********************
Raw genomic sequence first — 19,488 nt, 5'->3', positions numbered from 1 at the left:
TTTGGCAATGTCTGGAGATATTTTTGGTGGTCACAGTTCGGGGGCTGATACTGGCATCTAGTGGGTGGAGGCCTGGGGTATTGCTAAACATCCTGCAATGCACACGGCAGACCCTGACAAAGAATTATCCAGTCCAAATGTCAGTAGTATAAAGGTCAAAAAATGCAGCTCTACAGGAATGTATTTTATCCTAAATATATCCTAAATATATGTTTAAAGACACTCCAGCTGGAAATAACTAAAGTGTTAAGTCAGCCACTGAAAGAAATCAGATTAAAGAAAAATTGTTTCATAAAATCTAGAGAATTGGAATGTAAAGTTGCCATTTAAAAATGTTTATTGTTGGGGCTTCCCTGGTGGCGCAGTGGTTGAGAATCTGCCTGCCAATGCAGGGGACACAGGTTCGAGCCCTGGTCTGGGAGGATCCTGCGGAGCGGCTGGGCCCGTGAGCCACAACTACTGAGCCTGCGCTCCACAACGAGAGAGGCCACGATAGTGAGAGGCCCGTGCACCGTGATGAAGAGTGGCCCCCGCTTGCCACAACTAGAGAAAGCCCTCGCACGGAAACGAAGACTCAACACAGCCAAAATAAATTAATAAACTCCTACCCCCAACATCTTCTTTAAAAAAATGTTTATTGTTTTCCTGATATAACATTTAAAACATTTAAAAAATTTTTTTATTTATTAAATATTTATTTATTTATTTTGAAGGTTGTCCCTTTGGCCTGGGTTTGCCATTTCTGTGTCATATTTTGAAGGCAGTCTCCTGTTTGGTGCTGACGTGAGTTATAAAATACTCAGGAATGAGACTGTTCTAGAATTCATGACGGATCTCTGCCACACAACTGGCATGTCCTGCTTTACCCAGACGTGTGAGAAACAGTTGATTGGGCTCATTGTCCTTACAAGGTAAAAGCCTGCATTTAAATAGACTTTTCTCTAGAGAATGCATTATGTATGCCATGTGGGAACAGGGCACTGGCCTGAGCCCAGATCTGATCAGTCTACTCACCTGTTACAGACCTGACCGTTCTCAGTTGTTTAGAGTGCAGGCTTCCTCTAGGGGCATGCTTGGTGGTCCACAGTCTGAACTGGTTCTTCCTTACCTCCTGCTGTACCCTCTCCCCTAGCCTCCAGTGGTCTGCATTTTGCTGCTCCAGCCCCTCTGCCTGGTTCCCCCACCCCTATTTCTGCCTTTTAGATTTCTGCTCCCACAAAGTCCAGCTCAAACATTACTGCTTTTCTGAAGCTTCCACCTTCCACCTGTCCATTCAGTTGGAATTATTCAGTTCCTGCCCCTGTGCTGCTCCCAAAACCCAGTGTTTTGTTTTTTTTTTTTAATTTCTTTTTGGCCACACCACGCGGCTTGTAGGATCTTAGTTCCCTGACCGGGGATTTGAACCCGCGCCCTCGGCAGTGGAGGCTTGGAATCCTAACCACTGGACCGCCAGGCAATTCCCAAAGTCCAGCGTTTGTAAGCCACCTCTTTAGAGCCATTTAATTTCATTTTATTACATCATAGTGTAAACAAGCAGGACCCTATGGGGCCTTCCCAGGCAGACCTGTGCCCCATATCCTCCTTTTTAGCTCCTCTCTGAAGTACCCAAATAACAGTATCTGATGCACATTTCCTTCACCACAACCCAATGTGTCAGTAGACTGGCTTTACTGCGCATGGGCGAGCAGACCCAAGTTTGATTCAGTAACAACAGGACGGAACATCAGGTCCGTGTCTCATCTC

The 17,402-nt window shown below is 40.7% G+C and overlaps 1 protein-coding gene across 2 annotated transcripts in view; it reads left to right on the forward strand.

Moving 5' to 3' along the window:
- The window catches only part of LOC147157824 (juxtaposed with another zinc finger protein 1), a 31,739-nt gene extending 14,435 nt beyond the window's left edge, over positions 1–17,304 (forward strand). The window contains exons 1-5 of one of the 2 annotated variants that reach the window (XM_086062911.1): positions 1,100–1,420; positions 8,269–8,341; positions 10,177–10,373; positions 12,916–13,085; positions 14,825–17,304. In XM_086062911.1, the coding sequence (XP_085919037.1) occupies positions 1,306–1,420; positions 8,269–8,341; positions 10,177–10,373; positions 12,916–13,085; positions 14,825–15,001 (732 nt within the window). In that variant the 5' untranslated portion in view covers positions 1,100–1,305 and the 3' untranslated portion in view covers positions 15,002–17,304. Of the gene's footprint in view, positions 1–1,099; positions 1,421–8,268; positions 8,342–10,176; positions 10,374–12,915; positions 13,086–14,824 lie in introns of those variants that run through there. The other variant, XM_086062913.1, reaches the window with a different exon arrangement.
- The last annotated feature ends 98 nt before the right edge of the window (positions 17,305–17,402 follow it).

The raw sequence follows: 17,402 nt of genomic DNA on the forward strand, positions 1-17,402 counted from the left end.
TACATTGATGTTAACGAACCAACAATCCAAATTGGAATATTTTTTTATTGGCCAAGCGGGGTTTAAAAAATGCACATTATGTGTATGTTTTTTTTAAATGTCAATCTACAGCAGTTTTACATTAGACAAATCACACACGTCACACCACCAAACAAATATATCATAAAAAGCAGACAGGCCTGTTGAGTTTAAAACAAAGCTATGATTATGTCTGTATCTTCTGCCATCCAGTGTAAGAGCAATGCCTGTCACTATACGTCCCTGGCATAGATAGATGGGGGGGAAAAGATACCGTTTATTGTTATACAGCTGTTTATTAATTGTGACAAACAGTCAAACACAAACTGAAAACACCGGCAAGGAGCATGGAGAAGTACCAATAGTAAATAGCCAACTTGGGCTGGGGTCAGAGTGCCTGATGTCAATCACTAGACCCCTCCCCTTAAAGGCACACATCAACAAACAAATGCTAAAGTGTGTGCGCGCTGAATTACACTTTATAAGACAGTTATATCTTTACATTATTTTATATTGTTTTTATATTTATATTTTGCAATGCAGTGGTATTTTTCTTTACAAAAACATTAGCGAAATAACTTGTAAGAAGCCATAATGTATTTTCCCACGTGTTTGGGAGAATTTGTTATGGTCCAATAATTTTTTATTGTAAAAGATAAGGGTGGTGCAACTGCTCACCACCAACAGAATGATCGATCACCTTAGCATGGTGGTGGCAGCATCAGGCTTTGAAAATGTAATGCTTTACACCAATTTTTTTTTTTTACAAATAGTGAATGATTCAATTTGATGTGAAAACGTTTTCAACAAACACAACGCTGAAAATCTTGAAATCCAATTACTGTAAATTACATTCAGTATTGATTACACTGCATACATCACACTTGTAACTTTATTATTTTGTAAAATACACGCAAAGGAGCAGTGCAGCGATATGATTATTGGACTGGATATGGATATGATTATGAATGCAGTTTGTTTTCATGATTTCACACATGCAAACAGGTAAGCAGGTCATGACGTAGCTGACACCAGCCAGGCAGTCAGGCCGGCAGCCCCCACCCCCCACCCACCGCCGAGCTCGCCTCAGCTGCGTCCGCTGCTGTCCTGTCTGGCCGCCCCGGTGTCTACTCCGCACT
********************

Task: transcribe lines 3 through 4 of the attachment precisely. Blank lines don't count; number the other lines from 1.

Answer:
The 17,402-nt window shown below is 40.7% G+C and overlaps 1 protein-coding gene across 2 annotated transcripts in view; it reads left to right on the forward strand.

Moving 5' to 3' along the window: